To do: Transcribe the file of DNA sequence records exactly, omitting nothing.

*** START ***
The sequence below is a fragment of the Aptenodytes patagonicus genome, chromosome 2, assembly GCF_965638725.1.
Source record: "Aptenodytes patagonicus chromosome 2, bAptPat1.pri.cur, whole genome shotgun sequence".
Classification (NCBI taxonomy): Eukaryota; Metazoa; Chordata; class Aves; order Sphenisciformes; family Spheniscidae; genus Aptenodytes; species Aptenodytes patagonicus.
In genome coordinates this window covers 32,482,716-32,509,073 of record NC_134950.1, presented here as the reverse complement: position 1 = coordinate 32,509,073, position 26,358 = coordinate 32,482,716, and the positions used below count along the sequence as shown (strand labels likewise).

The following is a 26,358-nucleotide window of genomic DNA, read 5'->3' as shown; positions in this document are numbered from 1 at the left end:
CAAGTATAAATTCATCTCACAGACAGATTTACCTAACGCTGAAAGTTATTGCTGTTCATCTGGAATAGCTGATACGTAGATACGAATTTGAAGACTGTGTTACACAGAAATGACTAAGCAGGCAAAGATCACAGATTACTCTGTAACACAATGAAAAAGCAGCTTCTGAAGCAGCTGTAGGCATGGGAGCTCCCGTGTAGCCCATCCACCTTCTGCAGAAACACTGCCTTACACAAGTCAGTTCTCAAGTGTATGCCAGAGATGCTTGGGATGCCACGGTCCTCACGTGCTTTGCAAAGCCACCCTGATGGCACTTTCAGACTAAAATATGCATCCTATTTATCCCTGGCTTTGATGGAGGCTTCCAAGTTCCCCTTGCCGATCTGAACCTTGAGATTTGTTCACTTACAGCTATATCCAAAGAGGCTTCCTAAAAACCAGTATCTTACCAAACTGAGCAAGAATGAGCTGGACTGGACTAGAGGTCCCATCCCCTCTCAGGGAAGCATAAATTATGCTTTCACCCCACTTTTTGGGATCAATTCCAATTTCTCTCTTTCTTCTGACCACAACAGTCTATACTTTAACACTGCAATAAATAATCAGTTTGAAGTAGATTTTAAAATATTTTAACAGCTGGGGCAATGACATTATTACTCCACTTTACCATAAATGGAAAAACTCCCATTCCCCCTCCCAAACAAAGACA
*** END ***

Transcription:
The sequence below is a fragment of the Aptenodytes patagonicus genome, chromosome 2, assembly GCF_965638725.1.
Source record: "Aptenodytes patagonicus chromosome 2, bAptPat1.pri.cur, whole genome shotgun sequence".
Classification (NCBI taxonomy): Eukaryota; Metazoa; Chordata; class Aves; order Sphenisciformes; family Spheniscidae; genus Aptenodytes; species Aptenodytes patagonicus.
In genome coordinates this window covers 32,482,716-32,509,073 of record NC_134950.1, presented here as the reverse complement: position 1 = coordinate 32,509,073, position 26,358 = coordinate 32,482,716, and the positions used below count along the sequence as shown (strand labels likewise).

The following is a 26,358-nucleotide window of genomic DNA, read 5'->3' as shown; positions in this document are numbered from 1 at the left end:
CAAGTATAAATTCATCTCACAGACAGATTTACCTAACGCTGAAAGTTATTGCTGTTCATCTGGAATAGCTGATACGTAGATACGAATTTGAAGACTGTGTTACACAGAAATGACTAAGCAGGCAAAGATCACAGATTACTCTGTAACACAATGAAAAAGCAGCTTCTGAAGCAGCTGTAGGCATGGGAGCTCCCGTGTAGCCCATCCACCTTCTGCAGAAACACTGCCTTACACAAGTCAGTTCTCAAGTGTATGCCAGAGATGCTTGGGATGCCACGGTCCTCACGTGCTTTGCAAAGCCACCCTGATGGCACTTTCAGACTAAAATATGCATCCTATTTATCCCTGGCTTTGATGGAGGCTTCCAAGTTCCCCTTGCCGATCTGAACCTTGAGATTTGTTCACTTACAGCTATATCCAAAGAGGCTTCCTAAAAACCAGTATCTTACCAAACTGAGCAAGAATGAGCTGGACTGGACTAGAGGTCCCATCCCCTCTCAGGGAAGCATAAATTATGCTTTCACCCCACTTTTTGGGATCAATTCCAATTTCTCTCTTTCTTCTGACCACAACAGTCTATACTTTAACACTGCAATAAATAATCAGTTTGAAGTAGATTTTAAAATATTTTAACAGCTGGGGCAATGACATTATTACTCCACTTTACCATAAATGGAAAAACTCCCATTCCCCCTCCCAAACAAAGACA